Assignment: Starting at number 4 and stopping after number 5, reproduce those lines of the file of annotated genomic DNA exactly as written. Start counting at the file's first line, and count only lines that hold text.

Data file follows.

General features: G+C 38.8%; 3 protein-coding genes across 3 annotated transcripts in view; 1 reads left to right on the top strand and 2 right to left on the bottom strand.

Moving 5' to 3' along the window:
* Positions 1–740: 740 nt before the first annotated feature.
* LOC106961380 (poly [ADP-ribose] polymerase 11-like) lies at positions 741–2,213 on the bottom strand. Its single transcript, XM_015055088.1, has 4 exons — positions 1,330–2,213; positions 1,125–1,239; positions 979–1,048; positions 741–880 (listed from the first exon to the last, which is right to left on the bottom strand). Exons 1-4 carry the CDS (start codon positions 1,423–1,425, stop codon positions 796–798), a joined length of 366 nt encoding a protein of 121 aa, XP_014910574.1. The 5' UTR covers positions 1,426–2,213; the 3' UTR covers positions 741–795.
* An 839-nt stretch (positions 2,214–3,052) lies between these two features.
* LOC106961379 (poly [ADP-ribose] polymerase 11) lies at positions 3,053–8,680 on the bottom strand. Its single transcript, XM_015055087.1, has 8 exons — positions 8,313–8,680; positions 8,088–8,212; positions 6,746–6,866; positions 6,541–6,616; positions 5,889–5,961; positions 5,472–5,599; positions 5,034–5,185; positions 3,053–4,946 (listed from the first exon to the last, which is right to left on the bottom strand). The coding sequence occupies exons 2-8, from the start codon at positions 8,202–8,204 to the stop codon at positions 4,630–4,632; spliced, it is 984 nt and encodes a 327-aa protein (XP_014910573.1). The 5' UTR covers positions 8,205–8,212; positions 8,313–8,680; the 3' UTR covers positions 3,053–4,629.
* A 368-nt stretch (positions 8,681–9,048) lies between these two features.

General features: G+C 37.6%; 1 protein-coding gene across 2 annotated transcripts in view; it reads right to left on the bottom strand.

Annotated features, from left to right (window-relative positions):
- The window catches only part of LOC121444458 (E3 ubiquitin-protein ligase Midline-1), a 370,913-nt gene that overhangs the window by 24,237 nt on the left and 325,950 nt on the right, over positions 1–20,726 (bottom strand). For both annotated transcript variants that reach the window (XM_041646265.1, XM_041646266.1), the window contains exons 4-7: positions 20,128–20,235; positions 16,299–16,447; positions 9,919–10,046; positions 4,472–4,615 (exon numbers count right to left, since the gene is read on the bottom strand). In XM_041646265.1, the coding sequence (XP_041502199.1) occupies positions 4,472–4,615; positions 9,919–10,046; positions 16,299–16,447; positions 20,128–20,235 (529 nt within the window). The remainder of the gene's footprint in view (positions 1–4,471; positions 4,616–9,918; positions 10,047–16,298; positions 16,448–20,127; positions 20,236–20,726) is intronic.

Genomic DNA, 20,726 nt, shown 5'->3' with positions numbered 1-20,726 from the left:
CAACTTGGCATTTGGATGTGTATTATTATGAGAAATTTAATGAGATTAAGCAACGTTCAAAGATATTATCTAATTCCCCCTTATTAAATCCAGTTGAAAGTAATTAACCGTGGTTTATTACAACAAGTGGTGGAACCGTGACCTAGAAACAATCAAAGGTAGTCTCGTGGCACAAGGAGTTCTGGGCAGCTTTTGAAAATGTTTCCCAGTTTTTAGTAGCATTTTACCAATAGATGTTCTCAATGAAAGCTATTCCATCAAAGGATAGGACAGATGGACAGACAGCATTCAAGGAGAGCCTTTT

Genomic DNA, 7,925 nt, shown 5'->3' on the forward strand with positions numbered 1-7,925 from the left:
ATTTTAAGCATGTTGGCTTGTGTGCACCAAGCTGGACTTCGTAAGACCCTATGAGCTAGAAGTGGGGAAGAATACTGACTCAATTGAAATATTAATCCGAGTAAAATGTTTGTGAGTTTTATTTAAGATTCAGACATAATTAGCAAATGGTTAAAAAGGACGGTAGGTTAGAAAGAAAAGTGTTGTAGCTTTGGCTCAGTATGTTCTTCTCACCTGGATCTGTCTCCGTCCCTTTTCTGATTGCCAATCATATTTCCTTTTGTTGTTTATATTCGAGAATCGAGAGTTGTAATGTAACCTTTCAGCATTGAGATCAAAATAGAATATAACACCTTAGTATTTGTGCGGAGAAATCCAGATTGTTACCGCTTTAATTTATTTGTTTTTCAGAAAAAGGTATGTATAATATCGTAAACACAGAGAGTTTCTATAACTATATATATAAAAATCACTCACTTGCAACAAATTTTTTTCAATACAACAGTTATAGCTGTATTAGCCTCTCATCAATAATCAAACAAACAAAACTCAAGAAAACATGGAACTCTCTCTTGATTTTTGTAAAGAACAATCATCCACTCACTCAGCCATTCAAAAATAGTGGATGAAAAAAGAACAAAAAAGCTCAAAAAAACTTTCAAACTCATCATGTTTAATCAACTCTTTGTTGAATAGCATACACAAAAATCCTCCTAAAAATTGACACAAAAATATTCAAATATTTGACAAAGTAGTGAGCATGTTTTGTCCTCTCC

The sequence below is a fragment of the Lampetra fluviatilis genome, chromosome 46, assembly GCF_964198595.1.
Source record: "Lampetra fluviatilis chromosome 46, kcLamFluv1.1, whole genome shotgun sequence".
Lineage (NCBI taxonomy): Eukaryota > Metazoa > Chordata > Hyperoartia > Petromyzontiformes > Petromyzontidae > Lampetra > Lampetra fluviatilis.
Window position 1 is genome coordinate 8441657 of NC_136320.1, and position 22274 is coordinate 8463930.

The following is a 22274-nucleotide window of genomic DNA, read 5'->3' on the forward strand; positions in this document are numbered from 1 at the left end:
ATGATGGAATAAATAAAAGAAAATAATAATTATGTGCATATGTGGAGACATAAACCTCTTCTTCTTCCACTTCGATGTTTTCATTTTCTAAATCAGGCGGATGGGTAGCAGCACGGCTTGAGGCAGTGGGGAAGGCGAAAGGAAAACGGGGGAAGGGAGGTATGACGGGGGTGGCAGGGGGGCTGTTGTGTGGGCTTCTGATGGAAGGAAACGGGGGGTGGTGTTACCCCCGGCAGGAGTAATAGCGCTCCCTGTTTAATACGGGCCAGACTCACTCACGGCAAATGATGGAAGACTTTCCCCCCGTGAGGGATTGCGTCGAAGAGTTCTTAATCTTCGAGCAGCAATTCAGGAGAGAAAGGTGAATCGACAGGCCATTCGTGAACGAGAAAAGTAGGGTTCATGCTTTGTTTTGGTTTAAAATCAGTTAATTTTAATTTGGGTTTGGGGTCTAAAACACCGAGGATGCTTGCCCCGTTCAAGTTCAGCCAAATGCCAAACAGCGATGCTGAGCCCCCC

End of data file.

* LOC106961380 (poly [ADP-ribose] polymerase 11-like) lies at positions 741–2,213 on the bottom strand. Its single transcript, XM_015055088.1, has 4 exons — positions 1,330–2,213; positions 1,125–1,239; positions 979–1,048; positions 741–880 (listed from the first exon to the last, which is right to left on the bottom strand). Exons 1-4 carry the CDS (start codon positions 1,423–1,425, stop codon positions 796–798), a joined length of 366 nt encoding a protein of 121 aa, XP_014910574.1. The 5' UTR covers positions 1,426–2,213; the 3' UTR covers positions 741–795.
* An 839-nt stretch (positions 2,214–3,052) lies between these two features.